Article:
Grace's Guide To British Industrial History

Registered UK Charity (No. 115342)

Grace's Guide is the leading source of historical information on industry and manufacturing in Britain. This web publication contains 147,919 pages of information and 233,587 images on early companies, their products and the people who designed and built them.

Grace's Guide is the leading source of historical information on industry and manufacturing in Britain. This web publication contains 147,919 pages of information and 233,587 images on early companies, their products and the people who designed and built them.

Allison Engine Co

From Graces Guide

of Indianapolis, USA

See also Allison Transmission.

The Allison Engine Company was an American aircraft engine manufacturer.

1915 James A. Allison established the Speedway Team Company to support his Indianapolis 500 racing activities.

1920 The Speedway Team Company changed its name to the Allison Engineering Company. Allison Engineering produced reduction-gear assemblies for the Liberty aircraft engines and marine applications, and engines for generators and marine applications.

At some point after WW1 Norman H. Gilman became General Manager and Chief Engineer. His contributions included an improved type of big end bearing for V-type engines. See US Patent 1,581,083, filed 16 June 1923, patented 13 April 1926.[1]. Allison produced bearings for other manufacturers. Bearings of this type were used in Charles Lindbergh's Spirit of St. Louis.

1929 Shortly after the death of James Allison the company was purchased by the Fisher brothers. Fisher sold the company to General Motors. Norman Gilman became president and general manager. The company embarked on the design a 1,000 hp liquid-cooled aircraft engine.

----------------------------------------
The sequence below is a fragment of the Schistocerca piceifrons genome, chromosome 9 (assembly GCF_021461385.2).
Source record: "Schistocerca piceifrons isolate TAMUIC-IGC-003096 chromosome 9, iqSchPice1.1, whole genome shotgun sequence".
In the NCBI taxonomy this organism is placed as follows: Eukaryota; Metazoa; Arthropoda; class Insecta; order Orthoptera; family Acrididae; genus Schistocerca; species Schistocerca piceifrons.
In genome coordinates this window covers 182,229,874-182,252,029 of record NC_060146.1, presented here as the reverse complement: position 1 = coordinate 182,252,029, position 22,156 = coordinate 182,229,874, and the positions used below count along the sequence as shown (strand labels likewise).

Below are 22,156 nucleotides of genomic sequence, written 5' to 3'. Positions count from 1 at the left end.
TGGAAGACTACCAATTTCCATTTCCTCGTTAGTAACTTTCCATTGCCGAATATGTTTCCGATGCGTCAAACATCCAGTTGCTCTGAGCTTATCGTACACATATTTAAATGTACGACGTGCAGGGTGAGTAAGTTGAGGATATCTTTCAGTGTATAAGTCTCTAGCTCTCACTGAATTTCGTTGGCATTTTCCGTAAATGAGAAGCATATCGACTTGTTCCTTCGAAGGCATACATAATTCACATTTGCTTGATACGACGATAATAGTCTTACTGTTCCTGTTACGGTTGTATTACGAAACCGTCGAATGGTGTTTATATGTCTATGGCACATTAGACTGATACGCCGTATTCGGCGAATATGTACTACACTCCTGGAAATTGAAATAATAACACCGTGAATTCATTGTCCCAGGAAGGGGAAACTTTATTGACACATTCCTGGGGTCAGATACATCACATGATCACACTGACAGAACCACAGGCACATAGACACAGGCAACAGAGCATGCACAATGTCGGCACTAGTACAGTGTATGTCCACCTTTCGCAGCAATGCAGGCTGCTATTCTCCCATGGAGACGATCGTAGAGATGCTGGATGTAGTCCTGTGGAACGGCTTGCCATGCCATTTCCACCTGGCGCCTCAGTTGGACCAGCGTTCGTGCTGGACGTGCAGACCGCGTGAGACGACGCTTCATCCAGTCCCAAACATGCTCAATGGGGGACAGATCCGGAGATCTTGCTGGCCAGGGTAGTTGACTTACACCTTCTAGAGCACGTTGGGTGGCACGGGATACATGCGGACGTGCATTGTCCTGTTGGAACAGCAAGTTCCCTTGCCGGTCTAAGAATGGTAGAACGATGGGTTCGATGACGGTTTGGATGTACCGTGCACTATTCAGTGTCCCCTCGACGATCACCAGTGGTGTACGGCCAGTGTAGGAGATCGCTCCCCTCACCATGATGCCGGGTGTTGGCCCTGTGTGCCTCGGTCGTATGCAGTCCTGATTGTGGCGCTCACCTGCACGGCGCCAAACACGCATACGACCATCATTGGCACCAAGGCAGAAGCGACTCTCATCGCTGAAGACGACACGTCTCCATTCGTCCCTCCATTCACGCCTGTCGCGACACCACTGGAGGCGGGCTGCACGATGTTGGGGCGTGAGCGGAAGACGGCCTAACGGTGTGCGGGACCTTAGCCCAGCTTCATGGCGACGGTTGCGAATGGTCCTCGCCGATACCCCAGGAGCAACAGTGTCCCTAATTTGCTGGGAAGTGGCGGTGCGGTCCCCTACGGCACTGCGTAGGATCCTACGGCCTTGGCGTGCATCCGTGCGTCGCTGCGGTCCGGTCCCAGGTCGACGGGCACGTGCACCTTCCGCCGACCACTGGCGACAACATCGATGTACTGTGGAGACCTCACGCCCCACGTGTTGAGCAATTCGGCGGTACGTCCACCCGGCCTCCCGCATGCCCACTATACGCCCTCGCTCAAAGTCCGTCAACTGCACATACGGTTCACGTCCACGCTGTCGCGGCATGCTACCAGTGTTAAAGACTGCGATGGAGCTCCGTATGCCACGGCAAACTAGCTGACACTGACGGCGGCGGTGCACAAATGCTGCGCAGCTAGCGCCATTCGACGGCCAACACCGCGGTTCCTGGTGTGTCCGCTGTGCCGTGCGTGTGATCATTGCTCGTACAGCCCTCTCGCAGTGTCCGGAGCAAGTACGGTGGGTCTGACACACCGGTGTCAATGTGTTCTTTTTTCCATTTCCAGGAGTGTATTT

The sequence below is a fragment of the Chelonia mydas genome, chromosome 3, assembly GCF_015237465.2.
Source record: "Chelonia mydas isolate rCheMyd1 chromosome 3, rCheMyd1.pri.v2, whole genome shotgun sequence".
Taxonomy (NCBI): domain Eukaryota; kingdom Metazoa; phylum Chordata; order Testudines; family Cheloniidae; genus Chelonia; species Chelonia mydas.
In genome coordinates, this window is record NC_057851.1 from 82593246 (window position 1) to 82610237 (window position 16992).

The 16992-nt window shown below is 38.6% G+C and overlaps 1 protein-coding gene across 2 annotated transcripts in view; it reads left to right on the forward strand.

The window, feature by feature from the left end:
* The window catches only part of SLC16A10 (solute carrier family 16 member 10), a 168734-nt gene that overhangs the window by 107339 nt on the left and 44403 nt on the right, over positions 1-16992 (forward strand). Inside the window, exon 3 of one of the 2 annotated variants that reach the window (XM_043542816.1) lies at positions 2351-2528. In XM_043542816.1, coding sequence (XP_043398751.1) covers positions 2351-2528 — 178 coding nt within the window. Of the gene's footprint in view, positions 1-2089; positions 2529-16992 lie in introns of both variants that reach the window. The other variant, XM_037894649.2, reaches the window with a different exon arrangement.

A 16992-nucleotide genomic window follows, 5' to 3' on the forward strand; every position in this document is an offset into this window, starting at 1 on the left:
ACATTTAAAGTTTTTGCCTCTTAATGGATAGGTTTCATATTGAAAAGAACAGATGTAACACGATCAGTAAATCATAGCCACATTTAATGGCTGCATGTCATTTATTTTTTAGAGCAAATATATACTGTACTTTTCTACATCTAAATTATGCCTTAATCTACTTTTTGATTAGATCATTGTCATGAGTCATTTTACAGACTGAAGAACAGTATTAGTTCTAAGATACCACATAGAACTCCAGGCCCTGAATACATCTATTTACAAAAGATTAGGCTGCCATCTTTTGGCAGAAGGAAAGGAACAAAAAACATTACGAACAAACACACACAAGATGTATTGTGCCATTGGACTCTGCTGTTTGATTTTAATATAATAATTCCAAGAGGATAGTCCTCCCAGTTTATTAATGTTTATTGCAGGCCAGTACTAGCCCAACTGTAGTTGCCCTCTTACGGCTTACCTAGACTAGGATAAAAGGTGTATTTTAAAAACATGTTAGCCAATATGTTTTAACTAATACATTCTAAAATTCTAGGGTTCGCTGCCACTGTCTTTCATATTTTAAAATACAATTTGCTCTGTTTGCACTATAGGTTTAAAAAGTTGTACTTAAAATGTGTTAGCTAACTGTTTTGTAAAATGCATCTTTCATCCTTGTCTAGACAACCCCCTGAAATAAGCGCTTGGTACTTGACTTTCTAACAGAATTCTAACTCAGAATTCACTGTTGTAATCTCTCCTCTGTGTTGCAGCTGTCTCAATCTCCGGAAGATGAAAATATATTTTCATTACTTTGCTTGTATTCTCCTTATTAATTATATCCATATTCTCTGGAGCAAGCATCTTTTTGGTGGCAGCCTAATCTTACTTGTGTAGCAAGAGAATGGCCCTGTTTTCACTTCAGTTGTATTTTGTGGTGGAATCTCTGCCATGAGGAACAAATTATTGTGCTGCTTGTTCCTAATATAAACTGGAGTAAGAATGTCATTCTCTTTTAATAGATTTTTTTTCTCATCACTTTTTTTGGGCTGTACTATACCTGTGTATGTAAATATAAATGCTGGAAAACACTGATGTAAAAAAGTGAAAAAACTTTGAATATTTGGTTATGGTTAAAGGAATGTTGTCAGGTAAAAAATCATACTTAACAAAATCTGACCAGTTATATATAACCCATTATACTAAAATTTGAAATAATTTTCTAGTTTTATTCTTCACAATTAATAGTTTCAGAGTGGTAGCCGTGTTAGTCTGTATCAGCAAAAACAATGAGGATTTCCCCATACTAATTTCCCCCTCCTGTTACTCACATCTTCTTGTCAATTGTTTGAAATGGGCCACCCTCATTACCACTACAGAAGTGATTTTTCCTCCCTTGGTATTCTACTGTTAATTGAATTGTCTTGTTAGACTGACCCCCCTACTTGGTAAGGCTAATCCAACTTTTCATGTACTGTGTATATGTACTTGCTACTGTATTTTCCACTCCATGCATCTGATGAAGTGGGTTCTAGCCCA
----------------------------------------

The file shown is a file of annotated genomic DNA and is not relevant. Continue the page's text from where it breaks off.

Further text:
1931 The U.S. Navy signed a contract with Allison to design and develop a fully reversible diesel engine to power its airships. The U.S. Navy abandoned airships after the break up of the 'Macon'.

Allison developed the V1710 12-cylinder liquid-cooled aircraft engine, which passed its 150-hour acceptance trails in 1937. The engine went on to power many of the U.S. Army Air Corps fighters, including the Lockheed P-38 Lightning, the Curtis P-40 Warhawk, the Bell P-39 Aircobra, and a host of others, including the North American P-51 Mustang (whose engine was soon replaced by the Rolls-Royce Merlin engine).

1946 Allison began production of a marine gear reduction system for Detroit Diesel and entered the commercial transmission field.

1970 Merged with Detroit Diesel Engine to form the Detroit Diesel Allison Division, with headquarters in Detroit.

1983 GM separated Allison Gas Turbine (AGT) from Detroit Diesel Allison.

Allison Gas Turbine was acquired by Rolls-Royce plc in 1995 to become the US subsidiary, Rolls-Royce North America.

See Allison Transmission history timeline and Wikipedia entry.

See Also

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Sources of Information

  1. [1] US Patent 1,581,083. Patented by Norman H Gilman, assigned to Allison Engineering Co.